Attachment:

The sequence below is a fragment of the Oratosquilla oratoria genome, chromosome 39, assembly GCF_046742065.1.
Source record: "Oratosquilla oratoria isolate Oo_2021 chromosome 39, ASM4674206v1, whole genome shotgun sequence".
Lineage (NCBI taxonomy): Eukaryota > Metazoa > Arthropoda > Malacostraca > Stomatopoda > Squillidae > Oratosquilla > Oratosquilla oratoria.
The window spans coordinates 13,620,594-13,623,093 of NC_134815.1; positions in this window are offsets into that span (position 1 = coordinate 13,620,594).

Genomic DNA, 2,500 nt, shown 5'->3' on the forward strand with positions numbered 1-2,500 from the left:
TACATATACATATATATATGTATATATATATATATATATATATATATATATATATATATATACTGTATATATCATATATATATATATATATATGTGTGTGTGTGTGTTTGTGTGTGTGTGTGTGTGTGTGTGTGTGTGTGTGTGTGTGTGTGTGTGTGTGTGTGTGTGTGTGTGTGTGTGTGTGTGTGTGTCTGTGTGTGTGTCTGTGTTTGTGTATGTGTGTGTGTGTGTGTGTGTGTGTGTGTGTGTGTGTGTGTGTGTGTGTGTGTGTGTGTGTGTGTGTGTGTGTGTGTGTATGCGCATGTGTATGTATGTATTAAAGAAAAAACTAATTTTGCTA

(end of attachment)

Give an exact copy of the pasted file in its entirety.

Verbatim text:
The sequence below is a fragment of the Oratosquilla oratoria genome, chromosome 39, assembly GCF_046742065.1.
Source record: "Oratosquilla oratoria isolate Oo_2021 chromosome 39, ASM4674206v1, whole genome shotgun sequence".
Lineage (NCBI taxonomy): Eukaryota > Metazoa > Arthropoda > Malacostraca > Stomatopoda > Squillidae > Oratosquilla > Oratosquilla oratoria.
The window spans coordinates 13,620,594-13,623,093 of NC_134815.1; positions in this window are offsets into that span (position 1 = coordinate 13,620,594).

Genomic DNA, 2,500 nt, shown 5'->3' on the forward strand with positions numbered 1-2,500 from the left:
TACATATACATATATATATGTATATATATATATATATATATATATATATATATATATATATACTGTATATATCATATATATATATATATATATGTGTGTGTGTGTGTTTGTGTGTGTGTGTGTGTGTGTGTGTGTGTGTGTGTGTGTGTGTGTGTGTGTGTGTGTGTGTGTGTGTGTGTGTGTGTGTGTGTCTGTGTGTGTGTCTGTGTTTGTGTATGTGTGTGTGTGTGTGTGTGTGTGTGTGTGTGTGTGTGTGTGTGTGTGTGTGTGTGTGTGTGTGTGTGTGTGTGTGTGTATGCGCATGTGTATGTATGTATTAAAGAAAAAACTAATTTTGCTA